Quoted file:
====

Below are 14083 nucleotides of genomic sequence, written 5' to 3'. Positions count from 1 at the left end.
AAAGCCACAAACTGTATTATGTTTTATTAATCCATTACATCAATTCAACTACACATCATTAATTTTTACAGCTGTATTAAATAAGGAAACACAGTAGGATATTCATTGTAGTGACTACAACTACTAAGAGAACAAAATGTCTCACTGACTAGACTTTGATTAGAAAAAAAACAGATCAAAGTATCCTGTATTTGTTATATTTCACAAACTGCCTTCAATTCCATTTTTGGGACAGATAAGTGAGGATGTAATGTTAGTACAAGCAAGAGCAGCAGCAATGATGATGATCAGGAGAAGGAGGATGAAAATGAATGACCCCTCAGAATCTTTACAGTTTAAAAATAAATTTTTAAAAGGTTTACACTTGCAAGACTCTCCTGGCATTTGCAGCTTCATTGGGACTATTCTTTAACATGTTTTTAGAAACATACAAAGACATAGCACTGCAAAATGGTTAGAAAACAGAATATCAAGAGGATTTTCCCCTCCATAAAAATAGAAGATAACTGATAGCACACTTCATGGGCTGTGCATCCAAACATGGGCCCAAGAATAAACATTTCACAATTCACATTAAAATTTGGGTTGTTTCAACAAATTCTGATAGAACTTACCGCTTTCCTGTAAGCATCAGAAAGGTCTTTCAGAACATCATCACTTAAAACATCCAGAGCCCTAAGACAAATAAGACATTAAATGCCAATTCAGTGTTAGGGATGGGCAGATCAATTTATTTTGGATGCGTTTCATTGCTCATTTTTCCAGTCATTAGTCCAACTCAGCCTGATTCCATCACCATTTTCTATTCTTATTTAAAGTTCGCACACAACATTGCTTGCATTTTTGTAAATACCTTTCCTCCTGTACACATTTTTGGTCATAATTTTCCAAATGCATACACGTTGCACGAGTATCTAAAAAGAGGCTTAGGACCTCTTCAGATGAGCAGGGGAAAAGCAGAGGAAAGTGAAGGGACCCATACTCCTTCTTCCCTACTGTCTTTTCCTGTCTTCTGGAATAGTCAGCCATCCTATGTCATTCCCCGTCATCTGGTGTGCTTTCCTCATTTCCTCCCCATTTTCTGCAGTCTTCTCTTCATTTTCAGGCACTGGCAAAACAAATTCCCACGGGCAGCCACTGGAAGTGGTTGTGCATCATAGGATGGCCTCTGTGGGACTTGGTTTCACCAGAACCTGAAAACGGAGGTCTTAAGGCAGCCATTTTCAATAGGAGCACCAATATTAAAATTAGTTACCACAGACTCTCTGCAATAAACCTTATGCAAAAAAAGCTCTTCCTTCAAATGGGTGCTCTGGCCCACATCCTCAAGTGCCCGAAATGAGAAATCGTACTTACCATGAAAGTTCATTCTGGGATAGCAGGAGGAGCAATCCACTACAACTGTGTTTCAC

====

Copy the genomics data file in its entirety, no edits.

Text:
Below are 14083 nucleotides of genomic sequence, written 5' to 3'. Positions count from 1 at the left end.
AAAGCCACAAACTGTATTATGTTTTATTAATCCATTACATCAATTCAACTACACATCATTAATTTTTACAGCTGTATTAAATAAGGAAACACAGTAGGATATTCATTGTAGTGACTACAACTACTAAGAGAACAAAATGTCTCACTGACTAGACTTTGATTAGAAAAAAAACAGATCAAAGTATCCTGTATTTGTTATATTTCACAAACTGCCTTCAATTCCATTTTTGGGACAGATAAGTGAGGATGTAATGTTAGTACAAGCAAGAGCAGCAGCAATGATGATGATCAGGAGAAGGAGGATGAAAATGAATGACCCCTCAGAATCTTTACAGTTTAAAAATAAATTTTTAAAAGGTTTACACTTGCAAGACTCTCCTGGCATTTGCAGCTTCATTGGGACTATTCTTTAACATGTTTTTAGAAACATACAAAGACATAGCACTGCAAAATGGTTAGAAAACAGAATATCAAGAGGATTTTCCCCTCCATAAAAATAGAAGATAACTGATAGCACACTTCATGGGCTGTGCATCCAAACATGGGCCCAAGAATAAACATTTCACAATTCACATTAAAATTTGGGTTGTTTCAACAAATTCTGATAGAACTTACCGCTTTCCTGTAAGCATCAGAAAGGTCTTTCAGAACATCATCACTTAAAACATCCAGAGCCCTAAGACAAATAAGACATTAAATGCCAATTCAGTGTTAGGGATGGGCAGATCAATTTATTTTGGATGCGTTTCATTGCTCATTTTTCCAGTCATTAGTCCAACTCAGCCTGATTCCATCACCATTTTCTATTCTTATTTAAAGTTCGCACACAACATTGCTTGCATTTTTGTAAATACCTTTCCTCCTGTACACATTTTTGGTCATAATTTTCCAAATGCATACACGTTGCACGAGTATCTAAAAAGAGGCTTAGGACCTCTTCAGATGAGCAGGGGAAAAGCAGAGGAAAGTGAAGGGACCCATACTCCTTCTTCCCTACTGTCTTTTCCTGTCTTCTGGAATAGTCAGCCATCCTATGTCATTCCCCGTCATCTGGTGTGCTTTCCTCATTTCCTCCCCATTTTCTGCAGTCTTCTCTTCATTTTCAGGCACTGGCAAAACAAATTCCCACGGGCAGCCACTGGAAGTGGTTGTGCATCATAGGATGGCCTCTGTGGGACTTGGTTTCACCAGAACCTGAAAACGGAGGTCTTAAGGCAGCCATTTTCAATAGGAGCACCAATATTAAAATTAGTTACCACAGACTCTCTGCAATAAACCTTATGCAAAAAAAGCTCTTCCTTCAAATGGGTGCTCTGGCCCACATCCTCAAGTGCCCGAAATGAGAAATCGTACTTACCATGAAAGTTCATTCTGGGATAGCAGGAGGAGCAATCCACTACAACTGTGTTTCAC